2. Hormones don’t determine gender. Again, in the case of Caster, and Fallon, the argument is that testosterone gives these women more of an edge than those they compete against. But guess what? Transgender women on HRT are medically TESTOSTERONE FREE. That means every six weeks when I have blood work done, my testosterone is in the lowest level it can be for women. News flash, before I started HRT my hormones told the doctor I was a woman as they did bloodwork and I was infertile, and testosterone free. So if I have no testosterone, how does testosterone make me a “male” and stronger? It’s not there, so round two goes to transgender women again as biologically and medically female.

3. Strength is not a gendered capability either. For example Becca Swanson holds a record for female dead-lift at 672 pounds! She can also be found lifting over 800 pounds. How did she get there - working out, working out, and building a routine. Again, many men with testosterone can’t even match this, so does that mean she is a man? No, that argument is ridiculous because people understand how weight lifting goes. Many women that are working out and doing Crossfit and training for strength completely change their physique but are not told they are not their gender either, even though they develop broader shoulders, bigger biceps, and thicker back and neck muscles.

Crossfit Woman, Training on Deadlift

So as I enter and continue in the world of MMA, Krav, and other martial arts and fitness training gyms I know I may face some bias. However, I hope to continue to better educate the people I train alongside. Just because I am tall, and still losing weight does not mean I get an automatic win. Further, others ignorance, or better phrased, refusal to enter reality, should not limit me from competing with women. I am one.

I am also extremely thankful for other trans fighters and wrestlers out there training and being visible because together we are making the gym a more equitable arena. I am forever indebted to Fallon Fox because she trained, and trained, and won because of it. She opened doors for us all.

Fallon also in her own writings has addressed many of these same faux arguments and highlights how bad they truly are in terms of making rules and regulations for sport. Even comparing herself to other female fighters and their physiques.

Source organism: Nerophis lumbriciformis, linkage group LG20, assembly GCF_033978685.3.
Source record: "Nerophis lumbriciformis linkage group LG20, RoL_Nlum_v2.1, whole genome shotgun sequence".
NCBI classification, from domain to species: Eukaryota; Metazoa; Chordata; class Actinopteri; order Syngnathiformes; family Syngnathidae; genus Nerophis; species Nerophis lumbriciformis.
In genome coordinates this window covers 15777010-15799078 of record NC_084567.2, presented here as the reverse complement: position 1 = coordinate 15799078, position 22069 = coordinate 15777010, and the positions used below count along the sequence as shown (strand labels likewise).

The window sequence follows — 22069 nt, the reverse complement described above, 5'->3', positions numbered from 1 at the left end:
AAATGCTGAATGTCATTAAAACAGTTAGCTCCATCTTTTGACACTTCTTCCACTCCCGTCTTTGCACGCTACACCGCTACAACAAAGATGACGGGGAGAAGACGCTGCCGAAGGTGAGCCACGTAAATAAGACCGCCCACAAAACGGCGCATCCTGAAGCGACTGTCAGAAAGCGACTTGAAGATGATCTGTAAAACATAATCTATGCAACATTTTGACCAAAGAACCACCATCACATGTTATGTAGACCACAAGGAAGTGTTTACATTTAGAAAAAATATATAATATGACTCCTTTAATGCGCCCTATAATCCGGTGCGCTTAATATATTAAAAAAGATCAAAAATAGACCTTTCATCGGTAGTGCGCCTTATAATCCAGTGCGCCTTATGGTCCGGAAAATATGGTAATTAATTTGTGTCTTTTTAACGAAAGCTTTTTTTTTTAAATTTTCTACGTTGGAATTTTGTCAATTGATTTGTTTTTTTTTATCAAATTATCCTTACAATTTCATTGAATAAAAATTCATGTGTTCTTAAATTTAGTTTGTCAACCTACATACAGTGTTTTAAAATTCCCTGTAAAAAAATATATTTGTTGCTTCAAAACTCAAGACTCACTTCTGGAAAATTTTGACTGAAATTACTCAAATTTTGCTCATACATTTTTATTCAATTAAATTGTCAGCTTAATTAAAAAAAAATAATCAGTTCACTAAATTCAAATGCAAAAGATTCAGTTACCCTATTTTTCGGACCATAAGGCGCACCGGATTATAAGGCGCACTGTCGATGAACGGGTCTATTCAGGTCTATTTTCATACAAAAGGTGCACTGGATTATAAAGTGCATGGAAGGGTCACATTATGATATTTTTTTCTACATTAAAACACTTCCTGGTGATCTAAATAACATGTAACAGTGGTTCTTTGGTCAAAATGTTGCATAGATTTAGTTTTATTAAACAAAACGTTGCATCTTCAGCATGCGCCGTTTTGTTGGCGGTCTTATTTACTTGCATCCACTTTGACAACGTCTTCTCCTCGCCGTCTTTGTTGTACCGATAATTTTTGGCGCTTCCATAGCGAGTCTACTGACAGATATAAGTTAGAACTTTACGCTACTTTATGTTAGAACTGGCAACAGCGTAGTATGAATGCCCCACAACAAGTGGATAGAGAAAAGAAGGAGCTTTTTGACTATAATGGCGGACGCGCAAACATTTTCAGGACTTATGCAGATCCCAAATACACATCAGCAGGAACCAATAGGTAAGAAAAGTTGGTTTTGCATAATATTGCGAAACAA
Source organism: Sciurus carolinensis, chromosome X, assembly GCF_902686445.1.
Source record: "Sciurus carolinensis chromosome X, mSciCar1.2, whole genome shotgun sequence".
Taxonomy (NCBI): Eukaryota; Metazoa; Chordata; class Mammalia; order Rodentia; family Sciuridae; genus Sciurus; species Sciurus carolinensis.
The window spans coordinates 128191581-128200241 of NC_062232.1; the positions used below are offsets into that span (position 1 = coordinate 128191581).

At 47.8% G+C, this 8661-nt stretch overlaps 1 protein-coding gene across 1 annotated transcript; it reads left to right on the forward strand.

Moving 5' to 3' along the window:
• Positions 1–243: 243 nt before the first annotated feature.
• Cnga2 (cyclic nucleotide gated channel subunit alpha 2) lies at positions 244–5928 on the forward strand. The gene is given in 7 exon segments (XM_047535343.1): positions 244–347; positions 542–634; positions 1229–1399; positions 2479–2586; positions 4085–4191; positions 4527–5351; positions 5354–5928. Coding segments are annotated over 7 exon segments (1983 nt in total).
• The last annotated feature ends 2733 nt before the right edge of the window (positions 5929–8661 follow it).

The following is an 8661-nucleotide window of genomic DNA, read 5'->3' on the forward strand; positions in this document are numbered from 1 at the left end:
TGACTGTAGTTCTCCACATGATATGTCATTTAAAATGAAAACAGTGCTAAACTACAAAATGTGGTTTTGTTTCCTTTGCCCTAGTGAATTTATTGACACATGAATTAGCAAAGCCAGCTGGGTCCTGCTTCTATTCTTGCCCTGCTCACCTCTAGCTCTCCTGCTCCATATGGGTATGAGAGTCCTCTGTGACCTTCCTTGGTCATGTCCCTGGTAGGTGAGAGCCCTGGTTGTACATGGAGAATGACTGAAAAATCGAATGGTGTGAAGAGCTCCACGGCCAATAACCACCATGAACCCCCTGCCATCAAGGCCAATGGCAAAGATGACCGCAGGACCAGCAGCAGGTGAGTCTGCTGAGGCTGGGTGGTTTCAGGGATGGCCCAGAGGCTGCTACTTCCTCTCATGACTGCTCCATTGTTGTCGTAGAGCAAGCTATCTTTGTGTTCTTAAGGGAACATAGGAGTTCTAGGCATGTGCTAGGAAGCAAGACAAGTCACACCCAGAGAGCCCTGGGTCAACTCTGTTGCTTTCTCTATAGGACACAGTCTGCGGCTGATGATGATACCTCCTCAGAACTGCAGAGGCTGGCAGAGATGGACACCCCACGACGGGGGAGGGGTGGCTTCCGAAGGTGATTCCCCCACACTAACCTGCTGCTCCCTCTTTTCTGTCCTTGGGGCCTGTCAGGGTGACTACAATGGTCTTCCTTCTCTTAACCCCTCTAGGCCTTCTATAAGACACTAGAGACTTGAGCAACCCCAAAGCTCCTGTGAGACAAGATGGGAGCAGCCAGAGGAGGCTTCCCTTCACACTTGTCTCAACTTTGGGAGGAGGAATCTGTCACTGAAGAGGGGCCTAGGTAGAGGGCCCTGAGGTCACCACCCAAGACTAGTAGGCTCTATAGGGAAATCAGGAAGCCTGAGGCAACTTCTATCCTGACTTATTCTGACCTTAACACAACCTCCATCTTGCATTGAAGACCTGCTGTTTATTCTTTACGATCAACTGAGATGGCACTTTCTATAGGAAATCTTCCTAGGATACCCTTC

Julia Budd (Left) Fallon Fox (Right)

Seeing these two women below it is obvious how much HRT impacts us, Fallon on the right, is less muscled and has less of a powerful physique than the comparison to Julia Budd. And I mean if you compared me to Budd, yikes, I’m a fluffy chibi girl versus a warrior. Even more so, my size is less than UFC female fighter Gabi Garcia.

6'2, 235 lb UFC Heavyweight Gabi Garcia
Gabi Garcia Cisgender UFC fighter highlights

So that leaves the question, what makes a UFC, or MMA fighter successful?

Training. Tenacity. Determination. Heart.

In the world of sports, and gym memberships, and training, we need to move away from the false narratives of “male power”. Transgender women don’t have it, when on HRT our muscle definition and muscle density lessens, our bone structure lessens, our ability to be strong becomes more and more of a challenge, seriously ask me to open a pickle jar, it’s comedic. And we are constantly monitoring our own hormones levels, things that these cisgender women are never doing.

So let’s end the stigma and push for inclusive communities. We all just want to be able to be fit, and protect ourselves and the ones we love.

Shana Carroll

The Transition Transmission

The place to embrace the Triumphs and Tribulations of those who Transitioned and risked everything to live authentically.

Shana Carroll

Written by

My journey as a transwoman navigating life in the Bible Belt, living as witch, and fighting the cistem.

The Transition Transmission

The place to embrace the Triumphs and Tribulations of those who Transitioned and risked everything to live authentically.